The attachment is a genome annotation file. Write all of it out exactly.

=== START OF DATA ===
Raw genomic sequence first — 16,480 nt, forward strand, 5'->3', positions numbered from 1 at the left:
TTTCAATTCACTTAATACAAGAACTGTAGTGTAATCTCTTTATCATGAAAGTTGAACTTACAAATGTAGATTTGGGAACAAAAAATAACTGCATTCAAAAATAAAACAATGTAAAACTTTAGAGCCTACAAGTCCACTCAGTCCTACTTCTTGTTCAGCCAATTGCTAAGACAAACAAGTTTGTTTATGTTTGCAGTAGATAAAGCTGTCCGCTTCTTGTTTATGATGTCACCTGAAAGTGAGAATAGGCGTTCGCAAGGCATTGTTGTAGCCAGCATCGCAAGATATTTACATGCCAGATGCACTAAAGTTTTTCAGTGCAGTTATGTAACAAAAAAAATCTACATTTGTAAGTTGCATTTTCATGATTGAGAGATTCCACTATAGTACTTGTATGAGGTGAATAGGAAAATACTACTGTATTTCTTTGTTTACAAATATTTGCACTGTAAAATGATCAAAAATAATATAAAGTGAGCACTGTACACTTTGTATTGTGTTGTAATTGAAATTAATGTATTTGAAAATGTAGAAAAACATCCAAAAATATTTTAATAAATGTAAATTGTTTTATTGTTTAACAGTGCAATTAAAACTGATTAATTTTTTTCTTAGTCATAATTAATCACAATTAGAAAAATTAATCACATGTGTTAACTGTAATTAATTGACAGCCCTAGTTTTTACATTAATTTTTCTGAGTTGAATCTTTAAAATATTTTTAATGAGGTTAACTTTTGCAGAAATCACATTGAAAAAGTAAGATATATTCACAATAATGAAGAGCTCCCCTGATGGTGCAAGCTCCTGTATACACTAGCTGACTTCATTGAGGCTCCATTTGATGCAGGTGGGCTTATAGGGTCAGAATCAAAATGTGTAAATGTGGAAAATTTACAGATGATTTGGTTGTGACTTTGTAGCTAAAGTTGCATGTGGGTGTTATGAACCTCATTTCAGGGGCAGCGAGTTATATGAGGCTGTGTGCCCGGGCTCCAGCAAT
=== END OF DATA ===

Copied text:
Raw genomic sequence first — 16,480 nt, forward strand, 5'->3', positions numbered from 1 at the left:
TTTCAATTCACTTAATACAAGAACTGTAGTGTAATCTCTTTATCATGAAAGTTGAACTTACAAATGTAGATTTGGGAACAAAAAATAACTGCATTCAAAAATAAAACAATGTAAAACTTTAGAGCCTACAAGTCCACTCAGTCCTACTTCTTGTTCAGCCAATTGCTAAGACAAACAAGTTTGTTTATGTTTGCAGTAGATAAAGCTGTCCGCTTCTTGTTTATGATGTCACCTGAAAGTGAGAATAGGCGTTCGCAAGGCATTGTTGTAGCCAGCATCGCAAGATATTTACATGCCAGATGCACTAAAGTTTTTCAGTGCAGTTATGTAACAAAAAAAATCTACATTTGTAAGTTGCATTTTCATGATTGAGAGATTCCACTATAGTACTTGTATGAGGTGAATAGGAAAATACTACTGTATTTCTTTGTTTACAAATATTTGCACTGTAAAATGATCAAAAATAATATAAAGTGAGCACTGTACACTTTGTATTGTGTTGTAATTGAAATTAATGTATTTGAAAATGTAGAAAAACATCCAAAAATATTTTAATAAATGTAAATTGTTTTATTGTTTAACAGTGCAATTAAAACTGATTAATTTTTTTCTTAGTCATAATTAATCACAATTAGAAAAATTAATCACATGTGTTAACTGTAATTAATTGACAGCCCTAGTTTTTACATTAATTTTTCTGAGTTGAATCTTTAAAATATTTTTAATGAGGTTAACTTTTGCAGAAATCACATTGAAAAAGTAAGATATATTCACAATAATGAAGAGCTCCCCTGATGGTGCAAGCTCCTGTATACACTAGCTGACTTCATTGAGGCTCCATTTGATGCAGGTGGGCTTATAGGGTCAGAATCAAAATGTGTAAATGTGGAAAATTTACAGATGATTTGGTTGTGACTTTGTAGCTAAAGTTGCATGTGGGTGTTATGAACCTCATTTCAGGGGCAGCGAGTTATATGAGGCTGTGTGCCCGGGCTCCAGCAAT